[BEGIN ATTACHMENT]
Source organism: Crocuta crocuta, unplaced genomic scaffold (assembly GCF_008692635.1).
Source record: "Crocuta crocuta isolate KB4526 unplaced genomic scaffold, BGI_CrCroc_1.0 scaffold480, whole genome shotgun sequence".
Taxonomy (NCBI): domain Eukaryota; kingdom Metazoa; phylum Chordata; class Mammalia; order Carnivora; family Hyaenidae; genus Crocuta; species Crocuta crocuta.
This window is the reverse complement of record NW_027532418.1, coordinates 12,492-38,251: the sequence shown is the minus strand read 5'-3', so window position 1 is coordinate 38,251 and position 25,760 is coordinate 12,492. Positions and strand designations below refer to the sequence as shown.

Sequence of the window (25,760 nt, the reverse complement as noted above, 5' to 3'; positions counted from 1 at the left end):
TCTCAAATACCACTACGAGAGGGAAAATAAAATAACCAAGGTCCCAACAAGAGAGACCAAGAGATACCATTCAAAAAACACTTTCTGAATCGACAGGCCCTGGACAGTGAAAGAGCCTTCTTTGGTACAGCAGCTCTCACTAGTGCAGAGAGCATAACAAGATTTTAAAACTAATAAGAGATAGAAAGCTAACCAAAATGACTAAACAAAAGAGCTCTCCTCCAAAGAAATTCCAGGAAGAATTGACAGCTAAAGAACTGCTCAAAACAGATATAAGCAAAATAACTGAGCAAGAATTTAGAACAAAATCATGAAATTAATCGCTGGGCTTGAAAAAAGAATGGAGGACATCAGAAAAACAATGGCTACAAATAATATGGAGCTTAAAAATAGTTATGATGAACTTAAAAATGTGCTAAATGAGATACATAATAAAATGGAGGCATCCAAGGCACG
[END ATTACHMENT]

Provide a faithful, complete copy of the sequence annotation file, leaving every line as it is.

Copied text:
Source organism: Crocuta crocuta, unplaced genomic scaffold (assembly GCF_008692635.1).
Source record: "Crocuta crocuta isolate KB4526 unplaced genomic scaffold, BGI_CrCroc_1.0 scaffold480, whole genome shotgun sequence".
Taxonomy (NCBI): domain Eukaryota; kingdom Metazoa; phylum Chordata; class Mammalia; order Carnivora; family Hyaenidae; genus Crocuta; species Crocuta crocuta.
This window is the reverse complement of record NW_027532418.1, coordinates 12,492-38,251: the sequence shown is the minus strand read 5'-3', so window position 1 is coordinate 38,251 and position 25,760 is coordinate 12,492. Positions and strand designations below refer to the sequence as shown.

Sequence of the window (25,760 nt, the reverse complement as noted above, 5' to 3'; positions counted from 1 at the left end):
TCTCAAATACCACTACGAGAGGGAAAATAAAATAACCAAGGTCCCAACAAGAGAGACCAAGAGATACCATTCAAAAAACACTTTCTGAATCGACAGGCCCTGGACAGTGAAAGAGCCTTCTTTGGTACAGCAGCTCTCACTAGTGCAGAGAGCATAACAAGATTTTAAAACTAATAAGAGATAGAAAGCTAACCAAAATGACTAAACAAAAGAGCTCTCCTCCAAAGAAATTCCAGGAAGAATTGACAGCTAAAGAACTGCTCAAAACAGATATAAGCAAAATAACTGAGCAAGAATTTAGAACAAAATCATGAAATTAATCGCTGGGCTTGAAAAAAGAATGGAGGACATCAGAAAAACAATGGCTACAAATAATATGGAGCTTAAAAATAGTTATGATGAACTTAAAAATGTGCTAAATGAGATACATAATAAAATGGAGGCATCCAAGGCACG